I read once that smell more than any of our senses touches our emotions. Real estate agents know this and will place on simmer a pan of water with a stick of cinnamon in a house they are showing. Or they’ll put a sheet of cookies in the oven. Nothing makes a house feel like home more than the aroma of fresh baked chocolate chip cookies.
I thought about this as I held my two-week-old grandson, Drew, Thursday night and buried my face in his neck. I breathed deeply of his scent. What exactly is it? Shampoo, their breath, spit up, laundry soap? The grandpa on Everybody Loves Raymond used to smell his grandchildren, saying it was the sweet scent of youth.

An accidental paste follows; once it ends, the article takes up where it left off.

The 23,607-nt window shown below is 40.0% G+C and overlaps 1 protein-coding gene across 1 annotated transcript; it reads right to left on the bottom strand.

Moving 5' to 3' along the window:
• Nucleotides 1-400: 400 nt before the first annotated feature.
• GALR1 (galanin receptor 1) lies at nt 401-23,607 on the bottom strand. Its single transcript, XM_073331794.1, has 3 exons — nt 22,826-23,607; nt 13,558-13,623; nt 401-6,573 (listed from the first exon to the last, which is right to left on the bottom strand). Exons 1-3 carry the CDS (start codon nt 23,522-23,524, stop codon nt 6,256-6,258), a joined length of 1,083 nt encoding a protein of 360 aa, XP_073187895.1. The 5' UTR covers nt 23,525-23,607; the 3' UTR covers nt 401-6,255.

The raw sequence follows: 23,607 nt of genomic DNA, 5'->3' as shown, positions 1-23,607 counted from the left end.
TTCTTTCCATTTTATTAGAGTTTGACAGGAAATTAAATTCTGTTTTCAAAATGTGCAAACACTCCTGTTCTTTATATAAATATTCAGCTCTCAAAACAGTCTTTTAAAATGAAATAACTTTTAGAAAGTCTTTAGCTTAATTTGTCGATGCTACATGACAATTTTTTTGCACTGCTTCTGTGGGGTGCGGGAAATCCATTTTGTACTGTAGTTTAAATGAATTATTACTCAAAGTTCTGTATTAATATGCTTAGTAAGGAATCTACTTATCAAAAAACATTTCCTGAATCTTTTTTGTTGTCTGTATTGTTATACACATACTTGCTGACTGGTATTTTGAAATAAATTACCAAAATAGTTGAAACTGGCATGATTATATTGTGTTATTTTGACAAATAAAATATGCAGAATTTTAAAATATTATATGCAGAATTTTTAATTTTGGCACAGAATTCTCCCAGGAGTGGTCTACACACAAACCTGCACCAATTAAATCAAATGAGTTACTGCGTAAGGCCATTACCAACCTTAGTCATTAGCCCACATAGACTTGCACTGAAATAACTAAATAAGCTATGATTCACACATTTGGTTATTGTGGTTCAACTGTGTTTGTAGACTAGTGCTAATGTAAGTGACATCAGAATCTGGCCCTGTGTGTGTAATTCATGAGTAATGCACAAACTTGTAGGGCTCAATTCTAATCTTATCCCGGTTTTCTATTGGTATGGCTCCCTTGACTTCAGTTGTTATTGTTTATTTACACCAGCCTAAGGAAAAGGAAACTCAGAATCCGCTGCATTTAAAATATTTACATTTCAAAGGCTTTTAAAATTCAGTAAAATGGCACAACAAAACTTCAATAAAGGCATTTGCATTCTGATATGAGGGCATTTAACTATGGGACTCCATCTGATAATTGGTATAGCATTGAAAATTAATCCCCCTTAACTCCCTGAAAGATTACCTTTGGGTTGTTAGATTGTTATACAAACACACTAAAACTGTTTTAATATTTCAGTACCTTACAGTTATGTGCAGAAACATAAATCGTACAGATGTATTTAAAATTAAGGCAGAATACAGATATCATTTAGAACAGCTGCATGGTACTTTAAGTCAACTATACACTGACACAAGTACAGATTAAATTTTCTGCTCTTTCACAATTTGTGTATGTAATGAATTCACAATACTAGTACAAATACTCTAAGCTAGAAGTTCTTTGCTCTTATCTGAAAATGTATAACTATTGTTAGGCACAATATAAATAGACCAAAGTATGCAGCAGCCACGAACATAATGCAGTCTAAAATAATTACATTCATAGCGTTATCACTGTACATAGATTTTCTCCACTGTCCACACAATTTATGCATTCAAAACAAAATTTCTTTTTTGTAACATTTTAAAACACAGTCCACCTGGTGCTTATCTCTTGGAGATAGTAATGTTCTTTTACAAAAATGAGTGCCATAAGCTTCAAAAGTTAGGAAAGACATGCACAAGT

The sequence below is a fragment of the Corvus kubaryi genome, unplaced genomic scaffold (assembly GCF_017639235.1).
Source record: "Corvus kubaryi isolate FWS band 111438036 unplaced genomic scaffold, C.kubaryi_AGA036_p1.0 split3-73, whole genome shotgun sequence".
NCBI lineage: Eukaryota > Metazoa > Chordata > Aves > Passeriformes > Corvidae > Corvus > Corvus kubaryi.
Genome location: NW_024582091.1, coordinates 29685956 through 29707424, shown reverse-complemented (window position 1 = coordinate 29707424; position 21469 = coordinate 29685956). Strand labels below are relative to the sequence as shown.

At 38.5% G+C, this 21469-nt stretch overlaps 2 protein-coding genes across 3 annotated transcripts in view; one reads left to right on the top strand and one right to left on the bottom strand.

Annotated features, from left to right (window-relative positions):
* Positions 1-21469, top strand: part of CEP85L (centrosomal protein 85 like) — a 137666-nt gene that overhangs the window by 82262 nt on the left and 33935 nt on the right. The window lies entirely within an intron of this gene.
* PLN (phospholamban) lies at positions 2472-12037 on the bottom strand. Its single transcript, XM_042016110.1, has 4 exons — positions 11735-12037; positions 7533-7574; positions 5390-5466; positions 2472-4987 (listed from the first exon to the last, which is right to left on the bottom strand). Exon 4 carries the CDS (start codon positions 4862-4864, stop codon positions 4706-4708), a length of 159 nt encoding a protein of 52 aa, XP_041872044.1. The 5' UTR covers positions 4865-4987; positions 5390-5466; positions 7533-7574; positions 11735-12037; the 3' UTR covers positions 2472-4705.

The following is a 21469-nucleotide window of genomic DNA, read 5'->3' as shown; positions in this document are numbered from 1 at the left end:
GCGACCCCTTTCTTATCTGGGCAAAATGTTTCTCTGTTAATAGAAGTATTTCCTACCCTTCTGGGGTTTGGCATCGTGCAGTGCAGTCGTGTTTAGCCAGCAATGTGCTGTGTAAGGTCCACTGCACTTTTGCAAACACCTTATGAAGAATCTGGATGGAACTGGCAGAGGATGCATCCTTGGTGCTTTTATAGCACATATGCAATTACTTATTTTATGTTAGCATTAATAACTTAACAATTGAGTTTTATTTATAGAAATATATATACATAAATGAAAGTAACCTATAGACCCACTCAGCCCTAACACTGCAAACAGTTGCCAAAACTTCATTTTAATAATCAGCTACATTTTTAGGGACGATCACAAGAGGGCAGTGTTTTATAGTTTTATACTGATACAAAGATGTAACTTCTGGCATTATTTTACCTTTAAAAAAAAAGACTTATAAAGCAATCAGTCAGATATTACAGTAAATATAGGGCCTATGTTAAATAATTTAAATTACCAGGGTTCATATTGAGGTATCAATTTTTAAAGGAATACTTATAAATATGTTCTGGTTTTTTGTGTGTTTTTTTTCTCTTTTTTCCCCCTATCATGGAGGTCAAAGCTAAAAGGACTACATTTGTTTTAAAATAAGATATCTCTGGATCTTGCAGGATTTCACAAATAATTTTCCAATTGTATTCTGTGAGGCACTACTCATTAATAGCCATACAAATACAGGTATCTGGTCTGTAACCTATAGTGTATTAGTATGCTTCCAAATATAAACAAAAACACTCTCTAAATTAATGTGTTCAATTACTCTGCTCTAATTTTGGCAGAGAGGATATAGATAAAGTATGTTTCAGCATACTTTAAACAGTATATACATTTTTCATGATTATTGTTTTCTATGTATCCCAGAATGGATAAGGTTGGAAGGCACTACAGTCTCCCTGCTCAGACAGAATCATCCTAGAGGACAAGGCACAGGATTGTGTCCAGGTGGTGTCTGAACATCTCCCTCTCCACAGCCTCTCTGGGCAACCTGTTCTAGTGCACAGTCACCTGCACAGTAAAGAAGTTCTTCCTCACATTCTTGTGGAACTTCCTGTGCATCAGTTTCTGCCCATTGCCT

Whatever the source of that unique odor, the emotions that welled up in me as I cuddled Drew will last a lifetime. I think the smell of a baby is the scent of love.
Most writers forget to use the sense of smell when describing a setting. They are quick to add physical descriptions, maybe even sounds, but few go that extra mile and describe the aromas in their scenes. Add this dimension and you’ll engage the readers’ emotions fully.